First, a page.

This National Animal Rights Day, I’d like to share with you an important guest blog post from Di, aka The Elephant Soul. Di details her recent experiences of encountering neglected and abused working animals during a visit to UNESCO World Heritage Site, Petra.
The Silent Agony of Petra’s Working Animals
Petra is one of the Seven Wonders of the World. A magnificent and unparalleled place for sure. The minute you walk into this beautiful heritage site you can sense you’re in an extraordinary place. At the same time, you get a sense of how Petra’s working animals are treated. Part of the problem is that their handlers continuously encourage you to ride the animals, right from the start. “It’s included in your ticket.” “Do you want to ride a horse? We can take you to X,Y,Z place.”
Having had read about the exploitation of animals in Petra before my trip back in 2017, I thought I knew what to expect. I was wrong. It was worse. I remember being so appalled by it that I didn’t even got to go to one of the main monuments. I needed to leave. ASAP. It took me almost four years to go back to Petra after my first visit. Here are 5 things I learned to look out for this second time around…
Children – mainly boys – are given a donkey from an early age. Due to the distance and topography of some of the villages around the heritage site, many of the children would need to walk over an hour to get to school. This results in a high percent of absenteeism and a lot of time on their hands.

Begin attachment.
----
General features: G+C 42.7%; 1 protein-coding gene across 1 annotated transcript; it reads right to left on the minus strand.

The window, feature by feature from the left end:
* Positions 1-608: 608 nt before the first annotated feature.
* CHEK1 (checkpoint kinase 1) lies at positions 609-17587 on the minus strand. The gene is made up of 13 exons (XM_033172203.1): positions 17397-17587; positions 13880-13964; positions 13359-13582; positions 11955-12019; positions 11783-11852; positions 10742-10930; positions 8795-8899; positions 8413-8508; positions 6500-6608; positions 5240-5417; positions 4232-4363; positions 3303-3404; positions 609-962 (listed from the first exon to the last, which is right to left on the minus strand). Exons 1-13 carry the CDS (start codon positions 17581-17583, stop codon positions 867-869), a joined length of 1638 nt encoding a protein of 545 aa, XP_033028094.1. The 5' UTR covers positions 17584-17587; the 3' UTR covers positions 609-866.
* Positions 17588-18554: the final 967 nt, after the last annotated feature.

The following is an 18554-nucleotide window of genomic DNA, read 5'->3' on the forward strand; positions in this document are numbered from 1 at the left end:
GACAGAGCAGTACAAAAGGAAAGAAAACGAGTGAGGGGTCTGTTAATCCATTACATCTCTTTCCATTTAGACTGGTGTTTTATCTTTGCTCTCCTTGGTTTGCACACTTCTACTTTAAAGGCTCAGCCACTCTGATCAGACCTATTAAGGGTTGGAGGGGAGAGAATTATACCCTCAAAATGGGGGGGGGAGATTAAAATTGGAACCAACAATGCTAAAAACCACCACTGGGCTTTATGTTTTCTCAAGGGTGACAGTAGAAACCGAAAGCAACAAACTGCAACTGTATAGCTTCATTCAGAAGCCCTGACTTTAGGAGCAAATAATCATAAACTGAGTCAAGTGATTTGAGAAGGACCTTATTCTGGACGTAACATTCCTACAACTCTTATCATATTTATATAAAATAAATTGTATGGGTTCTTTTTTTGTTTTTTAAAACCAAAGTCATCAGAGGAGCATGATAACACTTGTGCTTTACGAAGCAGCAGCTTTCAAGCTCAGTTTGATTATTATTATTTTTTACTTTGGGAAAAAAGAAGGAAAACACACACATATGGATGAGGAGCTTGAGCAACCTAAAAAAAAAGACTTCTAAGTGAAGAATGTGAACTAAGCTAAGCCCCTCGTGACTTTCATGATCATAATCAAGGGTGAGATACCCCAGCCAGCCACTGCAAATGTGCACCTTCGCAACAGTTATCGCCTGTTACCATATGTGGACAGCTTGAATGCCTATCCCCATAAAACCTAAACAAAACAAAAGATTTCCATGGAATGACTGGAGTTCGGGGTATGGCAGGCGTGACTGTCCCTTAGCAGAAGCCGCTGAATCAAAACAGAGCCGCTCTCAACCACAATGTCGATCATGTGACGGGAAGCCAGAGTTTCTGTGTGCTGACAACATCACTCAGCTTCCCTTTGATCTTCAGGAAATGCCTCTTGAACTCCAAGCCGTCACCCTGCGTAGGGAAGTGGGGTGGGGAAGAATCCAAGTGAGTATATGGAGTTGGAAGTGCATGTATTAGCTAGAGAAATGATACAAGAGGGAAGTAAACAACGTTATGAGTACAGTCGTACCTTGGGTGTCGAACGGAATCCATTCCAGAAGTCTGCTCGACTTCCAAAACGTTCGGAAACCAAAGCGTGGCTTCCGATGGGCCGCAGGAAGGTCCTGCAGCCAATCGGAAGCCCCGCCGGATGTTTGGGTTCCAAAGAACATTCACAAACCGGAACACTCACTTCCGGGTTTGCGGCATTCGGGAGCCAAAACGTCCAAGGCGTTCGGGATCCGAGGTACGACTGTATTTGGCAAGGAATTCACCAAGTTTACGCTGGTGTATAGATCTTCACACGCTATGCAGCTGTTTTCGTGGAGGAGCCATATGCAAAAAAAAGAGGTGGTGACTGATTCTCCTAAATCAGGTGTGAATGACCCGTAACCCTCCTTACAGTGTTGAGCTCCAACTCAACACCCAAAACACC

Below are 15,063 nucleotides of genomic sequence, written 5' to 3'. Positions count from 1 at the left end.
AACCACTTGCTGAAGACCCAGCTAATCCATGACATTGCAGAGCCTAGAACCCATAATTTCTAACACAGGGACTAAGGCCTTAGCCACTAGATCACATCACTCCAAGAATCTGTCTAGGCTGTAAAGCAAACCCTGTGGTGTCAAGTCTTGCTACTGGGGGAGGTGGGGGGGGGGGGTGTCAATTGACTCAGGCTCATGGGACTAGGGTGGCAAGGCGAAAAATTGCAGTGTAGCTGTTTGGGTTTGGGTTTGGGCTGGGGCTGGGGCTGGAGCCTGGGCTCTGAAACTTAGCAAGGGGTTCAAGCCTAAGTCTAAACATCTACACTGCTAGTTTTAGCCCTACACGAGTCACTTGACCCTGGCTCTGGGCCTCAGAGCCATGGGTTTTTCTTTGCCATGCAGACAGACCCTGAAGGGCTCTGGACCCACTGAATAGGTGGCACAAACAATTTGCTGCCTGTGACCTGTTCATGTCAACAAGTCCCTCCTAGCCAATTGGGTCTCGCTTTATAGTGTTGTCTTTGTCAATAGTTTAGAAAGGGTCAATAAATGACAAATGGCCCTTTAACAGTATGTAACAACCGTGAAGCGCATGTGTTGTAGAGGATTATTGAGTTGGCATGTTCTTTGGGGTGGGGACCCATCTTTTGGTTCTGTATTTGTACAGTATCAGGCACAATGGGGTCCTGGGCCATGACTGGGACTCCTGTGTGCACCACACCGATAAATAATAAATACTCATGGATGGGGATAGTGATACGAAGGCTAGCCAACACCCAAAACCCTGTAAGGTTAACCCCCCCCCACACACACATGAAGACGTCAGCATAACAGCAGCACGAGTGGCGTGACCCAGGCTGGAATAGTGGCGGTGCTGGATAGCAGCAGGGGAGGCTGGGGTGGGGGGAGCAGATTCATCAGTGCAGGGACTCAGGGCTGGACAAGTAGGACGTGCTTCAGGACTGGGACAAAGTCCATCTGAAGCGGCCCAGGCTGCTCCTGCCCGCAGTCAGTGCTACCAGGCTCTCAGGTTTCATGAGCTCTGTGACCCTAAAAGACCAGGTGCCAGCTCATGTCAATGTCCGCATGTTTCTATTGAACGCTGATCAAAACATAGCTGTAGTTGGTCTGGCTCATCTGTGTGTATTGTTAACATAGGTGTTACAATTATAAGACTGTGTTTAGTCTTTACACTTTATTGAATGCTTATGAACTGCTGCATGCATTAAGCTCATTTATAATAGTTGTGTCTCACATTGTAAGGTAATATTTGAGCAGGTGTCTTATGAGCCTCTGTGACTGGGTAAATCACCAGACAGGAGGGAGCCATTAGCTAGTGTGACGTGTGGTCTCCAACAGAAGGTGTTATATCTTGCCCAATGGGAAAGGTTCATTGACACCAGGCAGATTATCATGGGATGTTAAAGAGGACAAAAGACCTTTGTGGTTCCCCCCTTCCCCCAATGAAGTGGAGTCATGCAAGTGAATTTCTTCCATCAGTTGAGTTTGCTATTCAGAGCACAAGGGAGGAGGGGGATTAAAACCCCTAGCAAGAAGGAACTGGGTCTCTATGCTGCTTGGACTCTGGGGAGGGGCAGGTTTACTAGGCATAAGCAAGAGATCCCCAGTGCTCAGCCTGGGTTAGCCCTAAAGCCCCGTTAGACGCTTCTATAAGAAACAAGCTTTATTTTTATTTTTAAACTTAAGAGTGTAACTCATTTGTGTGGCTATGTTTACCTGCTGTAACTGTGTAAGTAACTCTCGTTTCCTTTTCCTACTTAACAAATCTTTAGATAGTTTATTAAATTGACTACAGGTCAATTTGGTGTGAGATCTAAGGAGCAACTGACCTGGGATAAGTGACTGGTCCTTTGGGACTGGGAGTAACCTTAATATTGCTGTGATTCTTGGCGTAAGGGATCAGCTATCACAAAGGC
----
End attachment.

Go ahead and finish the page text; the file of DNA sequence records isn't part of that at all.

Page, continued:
It has been documented how many animals have been mistreated, injured and suffered falls just “for fun” in the hands of their handlers. During our visit we saw many boys and teenagers hanging out at Petra and in surrounding areas. Many of them racing with their donkeys, hitting them with a stick, harassing them or just letting them tied with a short rope under the hot sun.
Ibrahim (or Abraham as he introduced himself) was one of the bright teenagers we met during our trip. His warm smile and English fluidity prompted me to chat with him for a bit. Ibrahim told me that his donkey, a young one called SuSu was given to him when he was seven. Ibrahim is 15 now. They’ve been together since.
As an animal welfare activist, I know well how to look for signs of abuse and neglect. SuSu seemed healthy. He looked cared after. I talked to Ibrahim about my concerns and the animals I had seen with open wounds and tight chains stiffened around their snout. He knew what I was talking about.